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Climate change and wildfires: lessons from Australia’s Blue Mountains

Periodic fires are a normal part of the lifecycle of many ecosystems, but climate change is creating mega-fires that instead of supporting biodiversity threaten to destroy it. In the aftermath of the worst fire season in Australia’s recorded history,...

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1/13/21
Scientists’ incentives and attitudes toward public communication

In an era of large-scale science-related challenges and rapid advancements in groundbreaking science with major societal implications, communicating about science is critical. The profile of
science communication has increased over the last few...

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1/29/20
A Master Gardener Survey: Promoting Pollinator-friendly Plants Through Education and Outreach

As land-use patterns change over time, some pollinating insects continue to decline both in abundance and diversity. This is due, in part, to reductions in floral resources that provide sufficient nectar and pollen. Our overall goal is to help increase...

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1/28/20
Network modelling, citizen science and targeted interventions to predict, monitor and reverse bee decline

Pollination is fundamentally important to ecosystem function and human food security.
Recent reports of dramatic insect declines, and pollinator decline in particular,
have increased public awareness and political motivation to act to...

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11/15/19
Strategic science planning for responsible stewardship and plant protection at the U.S. Department of Agriculture

Agriculture is comprised of managed ecosystems, which can include forests, rangelands
and crops; these managed ecosystems are vital resources, providing a host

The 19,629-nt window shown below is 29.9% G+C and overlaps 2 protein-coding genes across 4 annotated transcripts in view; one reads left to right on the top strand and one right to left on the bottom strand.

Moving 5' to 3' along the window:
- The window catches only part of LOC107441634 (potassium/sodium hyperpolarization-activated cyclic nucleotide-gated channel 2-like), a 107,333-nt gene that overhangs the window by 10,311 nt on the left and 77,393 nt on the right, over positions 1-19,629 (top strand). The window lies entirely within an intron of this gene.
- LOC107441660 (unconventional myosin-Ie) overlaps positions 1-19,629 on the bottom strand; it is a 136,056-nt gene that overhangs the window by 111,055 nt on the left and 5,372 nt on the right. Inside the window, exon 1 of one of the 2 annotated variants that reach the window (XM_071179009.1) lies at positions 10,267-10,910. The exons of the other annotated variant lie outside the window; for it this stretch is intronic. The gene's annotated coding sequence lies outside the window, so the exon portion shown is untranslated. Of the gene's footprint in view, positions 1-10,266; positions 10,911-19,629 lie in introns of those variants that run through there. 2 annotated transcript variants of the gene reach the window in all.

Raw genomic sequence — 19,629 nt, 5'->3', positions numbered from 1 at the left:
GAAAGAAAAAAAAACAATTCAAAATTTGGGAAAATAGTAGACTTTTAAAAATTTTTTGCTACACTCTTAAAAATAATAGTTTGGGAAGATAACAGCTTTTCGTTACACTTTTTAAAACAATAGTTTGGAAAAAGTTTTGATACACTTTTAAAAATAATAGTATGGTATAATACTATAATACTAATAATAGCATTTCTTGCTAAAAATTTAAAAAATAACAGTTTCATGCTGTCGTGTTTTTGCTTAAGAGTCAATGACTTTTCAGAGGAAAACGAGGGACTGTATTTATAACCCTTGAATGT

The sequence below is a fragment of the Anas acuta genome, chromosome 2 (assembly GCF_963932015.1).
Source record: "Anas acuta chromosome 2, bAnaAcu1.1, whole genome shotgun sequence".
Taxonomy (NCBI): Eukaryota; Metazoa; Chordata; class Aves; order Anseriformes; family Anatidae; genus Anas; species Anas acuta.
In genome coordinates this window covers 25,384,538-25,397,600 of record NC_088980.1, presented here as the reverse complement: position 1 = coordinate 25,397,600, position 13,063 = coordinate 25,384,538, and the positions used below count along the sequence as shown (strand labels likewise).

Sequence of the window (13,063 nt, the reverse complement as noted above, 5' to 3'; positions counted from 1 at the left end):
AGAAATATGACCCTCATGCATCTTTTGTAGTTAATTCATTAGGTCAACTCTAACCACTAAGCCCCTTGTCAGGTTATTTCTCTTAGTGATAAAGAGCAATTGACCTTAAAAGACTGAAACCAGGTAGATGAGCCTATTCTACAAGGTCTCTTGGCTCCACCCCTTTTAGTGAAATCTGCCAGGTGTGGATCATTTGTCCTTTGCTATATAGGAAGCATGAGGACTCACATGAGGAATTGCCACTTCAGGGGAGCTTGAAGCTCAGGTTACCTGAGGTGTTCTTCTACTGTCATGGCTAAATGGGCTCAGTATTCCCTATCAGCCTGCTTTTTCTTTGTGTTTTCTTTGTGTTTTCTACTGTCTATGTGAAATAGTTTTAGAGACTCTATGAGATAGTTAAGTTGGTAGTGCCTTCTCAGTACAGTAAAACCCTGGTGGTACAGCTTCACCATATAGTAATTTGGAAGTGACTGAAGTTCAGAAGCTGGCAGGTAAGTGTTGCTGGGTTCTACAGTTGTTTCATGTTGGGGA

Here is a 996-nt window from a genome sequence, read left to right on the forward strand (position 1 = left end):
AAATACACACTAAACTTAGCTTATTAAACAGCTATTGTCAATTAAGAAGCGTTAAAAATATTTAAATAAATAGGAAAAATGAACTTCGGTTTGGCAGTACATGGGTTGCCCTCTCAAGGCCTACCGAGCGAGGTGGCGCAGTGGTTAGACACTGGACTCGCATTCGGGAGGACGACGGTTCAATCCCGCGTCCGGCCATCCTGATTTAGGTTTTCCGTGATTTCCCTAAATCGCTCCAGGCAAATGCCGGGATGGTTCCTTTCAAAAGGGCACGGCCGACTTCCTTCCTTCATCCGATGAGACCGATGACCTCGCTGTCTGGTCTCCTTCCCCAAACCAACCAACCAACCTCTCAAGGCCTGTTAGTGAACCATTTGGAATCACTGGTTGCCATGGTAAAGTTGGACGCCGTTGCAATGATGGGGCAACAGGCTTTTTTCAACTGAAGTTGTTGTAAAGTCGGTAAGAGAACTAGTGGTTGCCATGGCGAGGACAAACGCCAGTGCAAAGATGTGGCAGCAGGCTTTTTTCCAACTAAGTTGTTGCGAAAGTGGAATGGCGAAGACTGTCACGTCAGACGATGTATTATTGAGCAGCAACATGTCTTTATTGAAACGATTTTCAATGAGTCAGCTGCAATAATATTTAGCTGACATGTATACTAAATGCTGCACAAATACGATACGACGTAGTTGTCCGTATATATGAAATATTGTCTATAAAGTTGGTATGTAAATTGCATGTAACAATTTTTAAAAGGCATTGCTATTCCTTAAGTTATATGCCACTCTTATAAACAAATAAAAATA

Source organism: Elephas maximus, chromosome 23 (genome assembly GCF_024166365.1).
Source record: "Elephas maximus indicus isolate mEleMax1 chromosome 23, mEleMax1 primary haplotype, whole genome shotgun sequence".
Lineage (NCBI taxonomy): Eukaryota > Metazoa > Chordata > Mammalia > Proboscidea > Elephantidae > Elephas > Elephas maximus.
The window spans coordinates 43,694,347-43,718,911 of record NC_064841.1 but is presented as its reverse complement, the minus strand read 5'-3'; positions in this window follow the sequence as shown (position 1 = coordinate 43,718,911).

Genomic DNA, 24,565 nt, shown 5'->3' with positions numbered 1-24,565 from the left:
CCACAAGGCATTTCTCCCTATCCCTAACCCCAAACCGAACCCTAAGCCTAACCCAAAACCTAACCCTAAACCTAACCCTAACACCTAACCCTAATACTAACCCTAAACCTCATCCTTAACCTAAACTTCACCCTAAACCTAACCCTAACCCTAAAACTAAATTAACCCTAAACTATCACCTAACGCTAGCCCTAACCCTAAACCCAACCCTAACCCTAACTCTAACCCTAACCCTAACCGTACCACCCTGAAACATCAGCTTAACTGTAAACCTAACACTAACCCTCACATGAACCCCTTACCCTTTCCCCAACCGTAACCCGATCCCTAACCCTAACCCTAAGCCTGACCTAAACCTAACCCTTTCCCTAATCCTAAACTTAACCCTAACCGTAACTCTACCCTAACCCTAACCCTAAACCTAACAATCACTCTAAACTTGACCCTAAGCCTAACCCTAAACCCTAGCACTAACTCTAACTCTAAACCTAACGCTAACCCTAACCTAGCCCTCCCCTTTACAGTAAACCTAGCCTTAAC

of economic and societal benefits. However, these systems face a multitude of...

Resource
11/15/19
Campus-Based Ecotourism: A Case Study on the Power of Local Ecotourism

Academic campuses across the Great Plains can serve as landscapes for teaching and learning about native flora of cultural importance with regard to food, medicine, and lifeways. Campus visitors (tourists) and local community members could benefit from...

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10/30/19
Urban plant diversity in Los Angeles, California: Species and functional type turnover in cultivated landscapes

Urbanization is a large driver of biodiversity globally. Within cities, urban trees, gardens, and residential yards contribute extensively to plant biodiversity, although the consequences and mechanisms of plant cultivation for biodiversity are...

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9/27/19
Can plants help us avoid seeding a human‐made climate catastrophe?

Drastic phase down of our carbon dioxide (CO2) emissions from burning fossil fuels
within decades will likely be insufficient to avoid seeding catastrophic human‐caused
climate change. We have to also start removing CO2 from the...

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9/27/19
Top 10 Plants: Increasing Awareness of Plants